And yet..the pay gap still exists. Domestic violence still exists. Page 3 still exists. We are still not proportionally represented on television, in politics, in the arts and countless other fields. Worse, we are told not to talk about it because “You should see what it’s like in Saudi Arabia, love. What more do you want?” That was the response from several men on a talk show about sexism. The subtext being that because I’m not being lashed for falling in love, or forced to cover up from head to toe, I should somehow be grateful for my lot. It’s that mindset that I find the most dangerous of all, because it’s not an extreme example, so it’s overlooked, but it still runs deep. I saw an RT on twitter a few weeks ago about how women don’t understand they don’t need to be opinionated and vocal to be strong. Women specifically. What they ‘want’ wasn’t factored into this quote because no, I don’t ‘need’ to be vocal or opinionated, I choose to be. It is my right. I don’t see quotes about how men should be quiet.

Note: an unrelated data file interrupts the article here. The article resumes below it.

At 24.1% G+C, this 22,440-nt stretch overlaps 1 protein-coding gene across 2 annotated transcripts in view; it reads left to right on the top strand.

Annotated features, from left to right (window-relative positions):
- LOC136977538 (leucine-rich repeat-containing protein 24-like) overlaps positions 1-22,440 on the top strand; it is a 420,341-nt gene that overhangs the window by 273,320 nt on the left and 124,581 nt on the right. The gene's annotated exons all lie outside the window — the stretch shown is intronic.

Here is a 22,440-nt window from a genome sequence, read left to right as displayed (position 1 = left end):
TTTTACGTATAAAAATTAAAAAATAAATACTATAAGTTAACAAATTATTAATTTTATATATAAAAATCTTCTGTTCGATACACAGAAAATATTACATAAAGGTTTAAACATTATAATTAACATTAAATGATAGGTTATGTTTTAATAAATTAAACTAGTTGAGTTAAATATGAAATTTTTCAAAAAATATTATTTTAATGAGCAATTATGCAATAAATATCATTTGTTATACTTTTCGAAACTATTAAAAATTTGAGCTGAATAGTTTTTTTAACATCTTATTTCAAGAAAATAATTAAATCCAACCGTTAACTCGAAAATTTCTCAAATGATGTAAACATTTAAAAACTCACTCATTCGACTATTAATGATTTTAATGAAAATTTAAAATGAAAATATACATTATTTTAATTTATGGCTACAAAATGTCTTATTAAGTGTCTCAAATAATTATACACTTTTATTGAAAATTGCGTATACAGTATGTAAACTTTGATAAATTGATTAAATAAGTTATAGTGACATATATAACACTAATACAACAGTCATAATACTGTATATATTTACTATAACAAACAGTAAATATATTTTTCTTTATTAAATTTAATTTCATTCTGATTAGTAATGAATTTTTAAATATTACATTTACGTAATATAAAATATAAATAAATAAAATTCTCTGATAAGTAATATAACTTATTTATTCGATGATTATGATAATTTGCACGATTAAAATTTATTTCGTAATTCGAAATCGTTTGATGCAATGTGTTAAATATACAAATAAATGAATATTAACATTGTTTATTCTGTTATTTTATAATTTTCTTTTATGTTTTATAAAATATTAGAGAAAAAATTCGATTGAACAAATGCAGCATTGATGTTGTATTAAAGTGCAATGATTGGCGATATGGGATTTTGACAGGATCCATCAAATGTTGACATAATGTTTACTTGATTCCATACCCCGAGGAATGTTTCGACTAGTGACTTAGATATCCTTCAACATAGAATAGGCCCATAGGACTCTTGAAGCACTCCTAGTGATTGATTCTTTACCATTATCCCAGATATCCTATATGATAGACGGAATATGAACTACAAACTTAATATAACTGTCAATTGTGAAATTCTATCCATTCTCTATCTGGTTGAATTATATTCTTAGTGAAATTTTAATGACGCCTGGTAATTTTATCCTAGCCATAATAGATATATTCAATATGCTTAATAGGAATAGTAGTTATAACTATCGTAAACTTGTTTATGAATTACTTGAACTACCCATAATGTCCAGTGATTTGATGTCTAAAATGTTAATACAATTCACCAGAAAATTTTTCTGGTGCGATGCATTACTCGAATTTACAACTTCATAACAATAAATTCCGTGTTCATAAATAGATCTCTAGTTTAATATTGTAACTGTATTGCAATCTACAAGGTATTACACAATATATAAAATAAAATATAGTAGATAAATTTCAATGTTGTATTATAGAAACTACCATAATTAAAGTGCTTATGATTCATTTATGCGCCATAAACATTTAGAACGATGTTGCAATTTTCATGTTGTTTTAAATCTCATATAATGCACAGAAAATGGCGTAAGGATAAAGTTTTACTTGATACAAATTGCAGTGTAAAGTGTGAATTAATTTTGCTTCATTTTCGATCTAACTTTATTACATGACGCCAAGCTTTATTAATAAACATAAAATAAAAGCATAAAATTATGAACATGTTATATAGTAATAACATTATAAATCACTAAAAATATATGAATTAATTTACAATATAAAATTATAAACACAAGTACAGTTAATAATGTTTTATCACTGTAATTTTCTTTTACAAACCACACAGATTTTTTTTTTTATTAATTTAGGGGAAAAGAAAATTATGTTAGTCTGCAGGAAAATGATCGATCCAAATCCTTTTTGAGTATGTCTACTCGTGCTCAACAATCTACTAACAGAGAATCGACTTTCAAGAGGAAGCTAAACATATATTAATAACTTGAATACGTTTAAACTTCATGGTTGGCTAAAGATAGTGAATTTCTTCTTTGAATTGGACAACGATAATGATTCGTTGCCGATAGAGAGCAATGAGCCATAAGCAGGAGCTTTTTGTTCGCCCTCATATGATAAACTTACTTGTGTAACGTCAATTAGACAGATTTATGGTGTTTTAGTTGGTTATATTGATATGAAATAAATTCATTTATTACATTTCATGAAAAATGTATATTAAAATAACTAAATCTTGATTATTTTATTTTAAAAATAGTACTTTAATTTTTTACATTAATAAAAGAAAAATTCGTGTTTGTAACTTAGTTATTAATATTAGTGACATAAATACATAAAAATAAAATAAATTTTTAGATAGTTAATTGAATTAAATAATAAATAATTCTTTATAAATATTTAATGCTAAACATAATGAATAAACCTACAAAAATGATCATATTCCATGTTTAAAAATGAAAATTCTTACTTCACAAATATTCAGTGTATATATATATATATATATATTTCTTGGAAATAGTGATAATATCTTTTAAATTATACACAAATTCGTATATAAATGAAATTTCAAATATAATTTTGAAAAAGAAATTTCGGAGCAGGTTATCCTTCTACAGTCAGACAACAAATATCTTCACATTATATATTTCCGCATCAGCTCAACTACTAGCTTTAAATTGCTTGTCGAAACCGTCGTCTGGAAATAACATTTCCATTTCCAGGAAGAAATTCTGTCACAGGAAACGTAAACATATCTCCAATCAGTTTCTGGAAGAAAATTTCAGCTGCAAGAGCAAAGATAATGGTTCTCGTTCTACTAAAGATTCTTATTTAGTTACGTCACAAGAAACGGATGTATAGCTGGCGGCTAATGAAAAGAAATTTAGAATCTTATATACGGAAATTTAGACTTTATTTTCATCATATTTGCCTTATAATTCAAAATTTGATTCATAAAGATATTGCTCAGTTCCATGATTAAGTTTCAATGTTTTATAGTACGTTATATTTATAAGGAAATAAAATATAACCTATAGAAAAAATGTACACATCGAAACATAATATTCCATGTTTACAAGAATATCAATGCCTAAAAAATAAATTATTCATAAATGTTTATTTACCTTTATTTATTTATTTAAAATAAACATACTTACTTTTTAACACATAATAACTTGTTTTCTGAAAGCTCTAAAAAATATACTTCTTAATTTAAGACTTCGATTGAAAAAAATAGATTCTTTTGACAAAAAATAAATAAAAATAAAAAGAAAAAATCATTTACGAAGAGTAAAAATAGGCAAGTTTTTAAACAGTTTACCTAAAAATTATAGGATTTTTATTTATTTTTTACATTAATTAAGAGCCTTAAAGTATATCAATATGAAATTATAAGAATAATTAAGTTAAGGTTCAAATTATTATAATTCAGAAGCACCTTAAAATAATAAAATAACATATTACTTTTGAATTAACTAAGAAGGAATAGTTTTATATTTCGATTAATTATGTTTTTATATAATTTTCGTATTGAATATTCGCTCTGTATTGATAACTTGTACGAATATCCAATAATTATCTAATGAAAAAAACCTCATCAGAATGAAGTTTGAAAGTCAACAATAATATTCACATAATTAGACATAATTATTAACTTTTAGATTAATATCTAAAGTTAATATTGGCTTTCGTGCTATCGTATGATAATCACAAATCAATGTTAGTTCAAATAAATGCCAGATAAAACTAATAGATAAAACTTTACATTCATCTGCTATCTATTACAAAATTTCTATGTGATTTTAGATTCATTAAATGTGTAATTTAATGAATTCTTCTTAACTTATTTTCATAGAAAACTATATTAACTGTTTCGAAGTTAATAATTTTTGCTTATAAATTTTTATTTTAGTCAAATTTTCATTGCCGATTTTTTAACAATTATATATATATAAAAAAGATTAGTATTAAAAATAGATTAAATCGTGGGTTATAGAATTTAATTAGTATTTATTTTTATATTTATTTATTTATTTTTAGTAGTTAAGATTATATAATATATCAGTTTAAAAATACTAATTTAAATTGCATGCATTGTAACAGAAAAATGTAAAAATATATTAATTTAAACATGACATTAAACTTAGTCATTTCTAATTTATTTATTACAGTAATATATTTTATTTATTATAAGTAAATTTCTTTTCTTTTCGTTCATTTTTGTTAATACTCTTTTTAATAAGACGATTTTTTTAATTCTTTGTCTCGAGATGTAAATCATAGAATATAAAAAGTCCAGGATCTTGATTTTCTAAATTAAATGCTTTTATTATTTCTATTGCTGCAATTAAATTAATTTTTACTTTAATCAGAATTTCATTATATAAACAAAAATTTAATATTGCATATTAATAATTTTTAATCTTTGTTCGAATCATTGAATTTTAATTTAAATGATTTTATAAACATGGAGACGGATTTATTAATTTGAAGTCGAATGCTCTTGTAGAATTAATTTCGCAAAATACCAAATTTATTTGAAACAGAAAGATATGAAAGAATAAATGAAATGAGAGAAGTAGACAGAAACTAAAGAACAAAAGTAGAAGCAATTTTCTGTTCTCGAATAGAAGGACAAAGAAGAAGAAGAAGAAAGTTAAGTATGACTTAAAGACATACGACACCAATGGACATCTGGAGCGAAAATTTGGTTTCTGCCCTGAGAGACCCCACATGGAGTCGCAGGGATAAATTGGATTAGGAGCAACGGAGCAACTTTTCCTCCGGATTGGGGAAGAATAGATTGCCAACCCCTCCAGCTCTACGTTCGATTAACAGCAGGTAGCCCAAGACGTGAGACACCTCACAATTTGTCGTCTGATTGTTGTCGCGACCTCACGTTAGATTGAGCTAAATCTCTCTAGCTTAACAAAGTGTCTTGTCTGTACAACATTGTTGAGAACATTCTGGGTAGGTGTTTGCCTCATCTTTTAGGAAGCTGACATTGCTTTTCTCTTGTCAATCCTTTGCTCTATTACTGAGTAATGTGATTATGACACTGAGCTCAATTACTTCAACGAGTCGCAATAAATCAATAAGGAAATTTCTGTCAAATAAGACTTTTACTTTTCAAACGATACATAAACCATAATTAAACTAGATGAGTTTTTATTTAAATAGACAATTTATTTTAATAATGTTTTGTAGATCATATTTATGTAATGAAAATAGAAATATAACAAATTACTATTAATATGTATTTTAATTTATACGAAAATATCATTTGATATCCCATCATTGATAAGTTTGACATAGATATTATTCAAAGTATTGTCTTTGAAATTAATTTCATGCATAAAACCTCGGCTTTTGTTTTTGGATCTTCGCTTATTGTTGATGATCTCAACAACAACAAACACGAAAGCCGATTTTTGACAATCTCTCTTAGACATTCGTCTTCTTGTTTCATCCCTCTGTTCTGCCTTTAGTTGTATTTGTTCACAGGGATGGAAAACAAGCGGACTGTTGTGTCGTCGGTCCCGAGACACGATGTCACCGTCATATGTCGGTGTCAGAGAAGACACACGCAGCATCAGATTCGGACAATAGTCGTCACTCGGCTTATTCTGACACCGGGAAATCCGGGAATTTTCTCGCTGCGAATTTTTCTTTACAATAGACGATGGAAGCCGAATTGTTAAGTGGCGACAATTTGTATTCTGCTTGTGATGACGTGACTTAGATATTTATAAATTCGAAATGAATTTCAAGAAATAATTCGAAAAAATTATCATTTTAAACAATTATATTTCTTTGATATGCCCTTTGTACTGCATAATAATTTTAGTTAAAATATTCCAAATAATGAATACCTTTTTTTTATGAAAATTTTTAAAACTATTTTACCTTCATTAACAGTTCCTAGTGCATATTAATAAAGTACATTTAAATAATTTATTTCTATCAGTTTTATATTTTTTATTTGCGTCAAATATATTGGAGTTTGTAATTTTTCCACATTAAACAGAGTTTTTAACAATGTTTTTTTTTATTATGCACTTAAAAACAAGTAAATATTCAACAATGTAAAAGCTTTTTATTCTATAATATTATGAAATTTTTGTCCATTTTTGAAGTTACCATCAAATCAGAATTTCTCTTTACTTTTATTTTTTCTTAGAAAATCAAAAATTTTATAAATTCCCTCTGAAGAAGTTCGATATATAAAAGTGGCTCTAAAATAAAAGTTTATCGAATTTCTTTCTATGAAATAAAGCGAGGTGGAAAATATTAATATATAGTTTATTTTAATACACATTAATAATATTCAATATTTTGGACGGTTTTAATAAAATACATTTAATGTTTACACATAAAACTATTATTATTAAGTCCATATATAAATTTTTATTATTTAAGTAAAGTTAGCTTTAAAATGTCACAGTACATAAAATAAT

If you have any doubts about it, just choose an article at random about feminism and then read the comments underneath. There is something about women talking about their right to live in an equal society, that makes a lot of men retaliate with death threats, rape threats and abuse about how they look, way beyond what anyone should consider acceptable. I’m deliberately not talking about high profile cases here, because we’ve all heard about them and we know about them. It’s the subtlety that is often missed. The “pipe down love,” when a woman writes about Dapper Laughs and his show that seems to centre around being a sex pest and laughing at making women uncomfortable. Parody or not, a lot of the fans, and many of them are very young, like him for exactly that reason, because the lines are blurred. The language used, the “pranks” become something to laugh about and replicate in the playground and so it begins.